and in vivo
and may be useful in preclinical drug development for these devastating diseases.
Neuroscience, Issue 90, astrocytoma, cortical astrocytes, genetically engineered mice, glioblastoma, neural stem cells, orthotopic allograft
Polymalic Acid-based Nano Biopolymers for Targeting of Multiple Tumor Markers: An Opportunity for Personalized Medicine?
Institutions: Cedars-Sinai Medical Center.
Tumors with similar grade and morphology often respond differently to the same treatment because of variations in molecular profiling. To account for this diversity, personalized medicine is developed for silencing malignancy associated genes. Nano drugs fit these needs by targeting tumor and delivering antisense oligonucleotides for silencing of genes. As drugs for the treatment are often administered repeatedly, absence of toxicity and negligible immune response are desirable. In the example presented here, a nano medicine is synthesized from the biodegradable, non-toxic and non-immunogenic platform polymalic acid by controlled chemical ligation of antisense oligonucleotides and tumor targeting molecules. The synthesis and treatment is exemplified for human Her2-positive breast cancer using an experimental mouse model. The case can be translated towards synthesis and treatment of other tumors.
Chemistry, Issue 88, Cancer treatment, personalized medicine, polymalic acid, nanodrug, biopolymer, targeting, host compatibility, biodegradability
A Protocol for Genetic Induction and Visualization of Benign and Invasive Tumors in Cephalic Complexes of Drosophila melanogaster
Institutions: Western Kentucky University .
has illuminated our understanding of the genetic basis of normal development and disease for the past several decades and today it continues to contribute immensely to our understanding of complex diseases 1-7
. Progression of tumors from a benign to a metastatic state is a complex event 8
and has been modeled in Drosophila
to help us better understand the genetic basis of this disease 9
. Here I present a simple protocol to genetically induce, observe and then analyze the progression of tumors in Drosophila
larvae. The tumor induction technique is based on the MARCM system 10
and exploits the cooperation between an activated oncogene, RasV12
and loss of cell polarity genes (scribbled
, discs large
and lethal giant larvae
) to generate invasive tumors 9
. I demonstrate how these tumors can be visualized in the intact larvae and then how these can be dissected out for further analysis. The simplified protocol presented here should make it possible for this technique to be utilized by investigators interested in understanding the role of a gene in tumor invasion.
Medicine, Issue 79, Imaginal Discs, Drosophila melanogaster, Neoplasm Metastasis, Drosophila, Invasive Tumors, Benign Tumors, Cephalic Complex, Mosaic Analysis with a Repressible Cell Marker technique
Experimental Metastasis and CTL Adoptive Transfer Immunotherapy Mouse Model
Institutions: Medical College of Georgia.
Experimental metastasis mouse model is a simple and yet physiologically relevant metastasis model. The tumor cells are injected intravenously (i.v) into mouse tail veins and colonize in the lungs, thereby, resembling the last steps of tumor cell spontaneous metastasis: survival in the circulation, extravasation and colonization in the distal organs. From a therapeutic point of view, the experimental metastasis model is the simplest and ideal model since the target of therapies is often the end point of metastasis: established metastatic tumor in the distal organ. In this model, tumor cells are injected i.v into mouse tail veins and allowed to colonize and grow in the lungs. Tumor-specific CTLs are then injected i.v into the metastases-bearing mouse. The number and size of the lung metastases can be controlled by the number of tumor cells to be injected and the time of tumor growth. Therefore, various stages of metastasis, from minimal metastasis to extensive metastasis, can be modeled. Lung metastases are analyzed by inflation with ink, thus allowing easier visual observation and quantification.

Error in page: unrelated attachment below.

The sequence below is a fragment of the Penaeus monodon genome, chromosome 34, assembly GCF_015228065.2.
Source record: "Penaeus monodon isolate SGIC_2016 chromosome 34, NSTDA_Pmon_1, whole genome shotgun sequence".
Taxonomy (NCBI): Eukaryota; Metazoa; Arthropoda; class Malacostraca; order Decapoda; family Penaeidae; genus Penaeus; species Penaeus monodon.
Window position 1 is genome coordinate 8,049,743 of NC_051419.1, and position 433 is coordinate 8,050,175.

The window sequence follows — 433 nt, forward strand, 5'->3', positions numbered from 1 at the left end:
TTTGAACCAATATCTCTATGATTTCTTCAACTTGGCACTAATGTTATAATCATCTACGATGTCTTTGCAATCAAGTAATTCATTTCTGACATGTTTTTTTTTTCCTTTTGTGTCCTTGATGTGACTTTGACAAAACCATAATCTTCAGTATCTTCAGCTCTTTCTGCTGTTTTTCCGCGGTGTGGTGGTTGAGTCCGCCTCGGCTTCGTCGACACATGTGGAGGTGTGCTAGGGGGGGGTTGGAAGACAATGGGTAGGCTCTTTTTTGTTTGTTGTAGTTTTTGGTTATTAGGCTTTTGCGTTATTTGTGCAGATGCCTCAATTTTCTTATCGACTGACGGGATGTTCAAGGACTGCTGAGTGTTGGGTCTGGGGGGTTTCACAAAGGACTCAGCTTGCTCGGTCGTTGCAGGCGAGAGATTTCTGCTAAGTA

Immunology, Issue 45, Metastasis, CTL adoptive transfer, Lung, Tumor Immunology
Induction and Testing of Hypoxia in Cell Culture
Institutions: Baylor College of Medicine.
Hypoxia is defined as the reduction or lack of oxygen in organs, tissues, or cells. This decrease of oxygen tension can be due to a reduced supply in oxygen (causes include insufficient blood vessel network, defective blood vessel, and anemia) or to an increased consumption of oxygen relative to the supply (caused by a sudden higher cell proliferation rate). Hypoxia can be physiologic or pathologic such as in solid cancers 1-3
, rheumatoid arthritis, atherosclerosis etc… Each tissues and cells have a different ability to adapt to this new condition. During hypoxia, hypoxia inducible factor alpha (HIF) is stabilized and regulates various genes such as those involved in angiogenesis or transport of oxygen 4
. The stabilization of this protein is a hallmark of hypoxia, therefore detecting HIF is routinely used to screen for hypoxia 5-7
In this article, we propose two simple methods to induce hypoxia in mammalian cell cultures and simple tests to evaluate the hypoxic status of these cells.
Cell Biology, Issue 54, mammalian cell, hypoxia, anoxia, hypoxia inducible factor (HIF), reoxygenation, normoxia
A Matrigel-Based Tube Formation Assay to Assess the Vasculogenic Activity of Tumor Cells